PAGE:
Kasapreko, the manufacturer of the popular Alomo Bitters beverage, has lost about $2 million in revenue as a result of the closure of Nigeria’s land borders with its neighbours. The Ghanaian company said this in a report signed by its Head of International Business Development, Francis Holly Adzah. According to the report, the company had managed to transport three loaded trucks to the Nigerian market moments before the border was closed. The other trucks loaded with products have, however, been grounded at the border and its products are wasting away. The firm said it lost $1 million in September to the closure, while as the end of October draws near, their checks show a loss of another million dollars, an unsustainable situation, according to Adzah. The company said the border closure has necessitated it looking to other West African markets, including Côte d’Ivoire, Senegal, Togo, Benin as well as Europe to offset the loss incurred from serving the Nigerian market. Kasaprenko has a huge market share in Nigeria as its beverage, Alomo Bitters, is widely consumed by Nigerians. According to reports, in 2018, the company sold 580,000 cartons or 13.9 million bottles of Alomo Bitters in the country.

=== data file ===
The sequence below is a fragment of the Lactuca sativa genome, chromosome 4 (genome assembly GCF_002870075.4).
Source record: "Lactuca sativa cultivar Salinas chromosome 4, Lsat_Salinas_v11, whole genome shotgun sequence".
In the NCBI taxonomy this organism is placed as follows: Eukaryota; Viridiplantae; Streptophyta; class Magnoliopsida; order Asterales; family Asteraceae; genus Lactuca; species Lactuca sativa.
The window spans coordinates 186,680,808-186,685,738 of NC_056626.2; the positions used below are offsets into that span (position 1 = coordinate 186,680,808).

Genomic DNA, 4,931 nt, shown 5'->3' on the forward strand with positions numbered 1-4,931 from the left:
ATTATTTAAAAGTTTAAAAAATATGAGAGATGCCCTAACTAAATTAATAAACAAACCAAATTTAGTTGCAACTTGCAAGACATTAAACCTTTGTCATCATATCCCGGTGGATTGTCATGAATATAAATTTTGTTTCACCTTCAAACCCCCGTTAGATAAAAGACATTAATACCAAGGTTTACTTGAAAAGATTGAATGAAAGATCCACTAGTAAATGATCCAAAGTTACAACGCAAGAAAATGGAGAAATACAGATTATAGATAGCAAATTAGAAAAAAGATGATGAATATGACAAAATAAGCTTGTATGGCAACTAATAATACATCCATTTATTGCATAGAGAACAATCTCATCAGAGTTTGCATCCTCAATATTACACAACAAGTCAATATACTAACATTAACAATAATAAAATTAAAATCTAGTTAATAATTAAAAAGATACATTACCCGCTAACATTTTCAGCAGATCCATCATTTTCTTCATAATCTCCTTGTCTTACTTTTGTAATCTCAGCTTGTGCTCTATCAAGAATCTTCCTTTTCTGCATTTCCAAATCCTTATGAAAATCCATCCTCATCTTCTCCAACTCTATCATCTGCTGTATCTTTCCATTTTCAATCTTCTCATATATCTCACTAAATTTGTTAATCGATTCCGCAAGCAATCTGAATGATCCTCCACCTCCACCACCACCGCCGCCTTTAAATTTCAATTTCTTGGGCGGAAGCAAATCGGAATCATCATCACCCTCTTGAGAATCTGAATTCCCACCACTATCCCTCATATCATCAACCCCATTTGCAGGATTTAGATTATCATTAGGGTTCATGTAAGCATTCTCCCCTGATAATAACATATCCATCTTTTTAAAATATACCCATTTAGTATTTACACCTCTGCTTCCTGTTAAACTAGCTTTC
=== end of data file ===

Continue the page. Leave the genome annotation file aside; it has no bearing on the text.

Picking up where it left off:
Commentary

  • Despite the efforts of the Inspector General of Police’s Intelligent Response Team (IRT), traveling on the country’s highways remains a risky endeavour due to the high number of kidnappings for ransom that occur even within marginally safer urban and semi-urban areas. While Zamfara, once a hotbed of kidnapping and other forms of banditry, has been relatively quiet in recent weeks, their activities have increased in Katsina and other parts of the North Central and North West, as well as pockets of the South West geopolitical zones. There is also the worrying aspect of kidnaps increasingly being directed at officials of the state. In August, a Divisional Police Officer was kidnapped along the Benin-Asaba-Onitsha Expressway. He was freed after reportedly paying a ₦3 million ransom. In May, two officials of the Federal Road Safety Commission (FRSC) were kidnapped in Osun. Just this week, a Taraba state government official was kidnapped, a day after a Federal High Court judge was kidnapped in Ondo. In the light of speculation that these kidnappings are being carried out as part of fundraising efforts for jihadist groups, the need to intensify efforts to neutralise such groups from the top has never been more imperative. Even more important is improving border security as porous land entry points aid the easy movement of illegal arms and persons into the country.